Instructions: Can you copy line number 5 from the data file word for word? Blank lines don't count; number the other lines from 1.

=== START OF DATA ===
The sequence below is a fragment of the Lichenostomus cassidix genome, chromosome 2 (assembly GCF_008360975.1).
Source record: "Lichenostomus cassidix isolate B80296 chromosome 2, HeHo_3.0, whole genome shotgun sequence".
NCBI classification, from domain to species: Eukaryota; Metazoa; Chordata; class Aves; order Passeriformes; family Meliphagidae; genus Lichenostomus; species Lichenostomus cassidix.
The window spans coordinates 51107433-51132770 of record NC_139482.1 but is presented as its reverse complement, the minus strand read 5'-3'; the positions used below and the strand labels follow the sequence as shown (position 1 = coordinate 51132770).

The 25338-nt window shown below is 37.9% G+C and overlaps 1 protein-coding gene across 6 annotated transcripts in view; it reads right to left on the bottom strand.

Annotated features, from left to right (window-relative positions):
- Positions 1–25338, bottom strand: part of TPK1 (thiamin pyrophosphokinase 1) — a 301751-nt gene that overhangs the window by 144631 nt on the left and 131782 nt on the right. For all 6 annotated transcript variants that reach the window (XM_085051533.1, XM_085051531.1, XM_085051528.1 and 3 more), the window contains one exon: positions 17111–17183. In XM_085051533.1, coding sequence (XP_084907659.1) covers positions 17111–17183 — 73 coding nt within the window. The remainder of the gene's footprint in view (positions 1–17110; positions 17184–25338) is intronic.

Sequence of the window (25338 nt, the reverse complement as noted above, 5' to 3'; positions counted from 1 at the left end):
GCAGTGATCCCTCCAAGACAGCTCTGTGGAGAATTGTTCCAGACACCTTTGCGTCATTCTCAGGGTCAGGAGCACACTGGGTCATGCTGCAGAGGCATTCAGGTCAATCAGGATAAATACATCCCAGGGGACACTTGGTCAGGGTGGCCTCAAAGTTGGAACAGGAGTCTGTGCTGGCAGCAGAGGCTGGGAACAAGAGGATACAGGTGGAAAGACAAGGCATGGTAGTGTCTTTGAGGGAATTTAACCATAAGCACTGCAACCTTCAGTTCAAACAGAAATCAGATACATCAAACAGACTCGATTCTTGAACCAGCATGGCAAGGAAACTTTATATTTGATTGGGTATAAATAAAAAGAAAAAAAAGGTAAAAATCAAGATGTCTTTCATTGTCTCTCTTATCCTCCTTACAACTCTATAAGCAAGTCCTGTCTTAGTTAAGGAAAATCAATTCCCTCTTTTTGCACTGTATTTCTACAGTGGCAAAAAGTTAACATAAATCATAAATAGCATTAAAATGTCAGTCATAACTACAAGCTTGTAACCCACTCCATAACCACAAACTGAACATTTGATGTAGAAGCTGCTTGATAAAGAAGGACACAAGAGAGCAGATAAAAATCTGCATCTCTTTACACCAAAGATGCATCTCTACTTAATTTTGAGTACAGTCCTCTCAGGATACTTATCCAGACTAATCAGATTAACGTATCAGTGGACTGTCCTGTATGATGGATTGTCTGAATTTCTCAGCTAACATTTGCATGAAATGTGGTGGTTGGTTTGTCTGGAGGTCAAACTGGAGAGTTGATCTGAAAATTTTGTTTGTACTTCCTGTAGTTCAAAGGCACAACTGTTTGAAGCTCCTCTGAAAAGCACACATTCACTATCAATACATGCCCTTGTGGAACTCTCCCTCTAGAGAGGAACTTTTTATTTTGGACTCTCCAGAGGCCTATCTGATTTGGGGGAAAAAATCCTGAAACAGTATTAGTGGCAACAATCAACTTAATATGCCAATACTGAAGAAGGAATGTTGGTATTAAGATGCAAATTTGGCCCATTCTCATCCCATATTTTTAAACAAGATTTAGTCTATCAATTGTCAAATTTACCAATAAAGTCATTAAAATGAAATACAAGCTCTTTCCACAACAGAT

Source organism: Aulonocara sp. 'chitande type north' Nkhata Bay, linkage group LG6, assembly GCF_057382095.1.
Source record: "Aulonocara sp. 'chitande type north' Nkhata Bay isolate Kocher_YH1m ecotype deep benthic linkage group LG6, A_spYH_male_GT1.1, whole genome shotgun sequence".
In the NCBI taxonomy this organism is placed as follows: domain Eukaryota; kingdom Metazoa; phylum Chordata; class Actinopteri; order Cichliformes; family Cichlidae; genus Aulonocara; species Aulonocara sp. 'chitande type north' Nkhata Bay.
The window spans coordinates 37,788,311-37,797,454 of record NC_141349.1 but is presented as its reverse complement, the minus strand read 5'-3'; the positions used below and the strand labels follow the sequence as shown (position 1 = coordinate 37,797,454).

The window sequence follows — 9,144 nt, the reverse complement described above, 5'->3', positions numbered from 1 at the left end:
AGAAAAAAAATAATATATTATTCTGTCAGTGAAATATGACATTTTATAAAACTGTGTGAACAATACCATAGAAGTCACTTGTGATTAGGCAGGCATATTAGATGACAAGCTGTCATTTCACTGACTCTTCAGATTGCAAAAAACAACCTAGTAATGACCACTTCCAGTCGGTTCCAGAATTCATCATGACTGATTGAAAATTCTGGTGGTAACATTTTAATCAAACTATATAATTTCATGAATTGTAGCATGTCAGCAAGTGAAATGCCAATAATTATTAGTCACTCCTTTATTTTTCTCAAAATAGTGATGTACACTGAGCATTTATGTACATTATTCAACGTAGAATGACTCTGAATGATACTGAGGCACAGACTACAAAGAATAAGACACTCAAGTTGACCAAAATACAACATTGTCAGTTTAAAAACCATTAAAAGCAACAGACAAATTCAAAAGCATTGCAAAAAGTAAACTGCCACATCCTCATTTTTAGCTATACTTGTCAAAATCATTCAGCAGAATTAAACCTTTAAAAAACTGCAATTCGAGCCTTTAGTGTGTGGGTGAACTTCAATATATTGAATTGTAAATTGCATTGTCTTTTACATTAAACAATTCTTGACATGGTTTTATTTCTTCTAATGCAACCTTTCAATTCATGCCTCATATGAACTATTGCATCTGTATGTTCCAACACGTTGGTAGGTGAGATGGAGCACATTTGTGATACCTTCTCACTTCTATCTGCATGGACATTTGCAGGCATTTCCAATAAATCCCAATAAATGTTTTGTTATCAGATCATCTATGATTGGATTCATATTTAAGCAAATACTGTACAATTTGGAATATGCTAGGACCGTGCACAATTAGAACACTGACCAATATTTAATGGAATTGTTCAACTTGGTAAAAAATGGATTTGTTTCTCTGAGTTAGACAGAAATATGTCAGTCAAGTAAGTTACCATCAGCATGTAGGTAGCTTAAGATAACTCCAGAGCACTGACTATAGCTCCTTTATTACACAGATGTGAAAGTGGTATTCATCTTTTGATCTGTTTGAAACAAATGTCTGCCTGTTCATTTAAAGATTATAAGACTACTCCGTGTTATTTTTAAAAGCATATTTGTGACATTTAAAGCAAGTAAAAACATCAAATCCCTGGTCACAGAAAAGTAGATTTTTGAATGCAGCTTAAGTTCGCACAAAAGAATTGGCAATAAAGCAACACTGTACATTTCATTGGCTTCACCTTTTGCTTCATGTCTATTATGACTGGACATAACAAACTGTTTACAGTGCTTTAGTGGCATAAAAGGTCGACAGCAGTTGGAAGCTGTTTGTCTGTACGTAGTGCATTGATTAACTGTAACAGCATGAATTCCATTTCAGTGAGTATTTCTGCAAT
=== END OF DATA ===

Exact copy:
The 25338-nt window shown below is 37.9% G+C and overlaps 1 protein-coding gene across 6 annotated transcripts in view; it reads right to left on the bottom strand.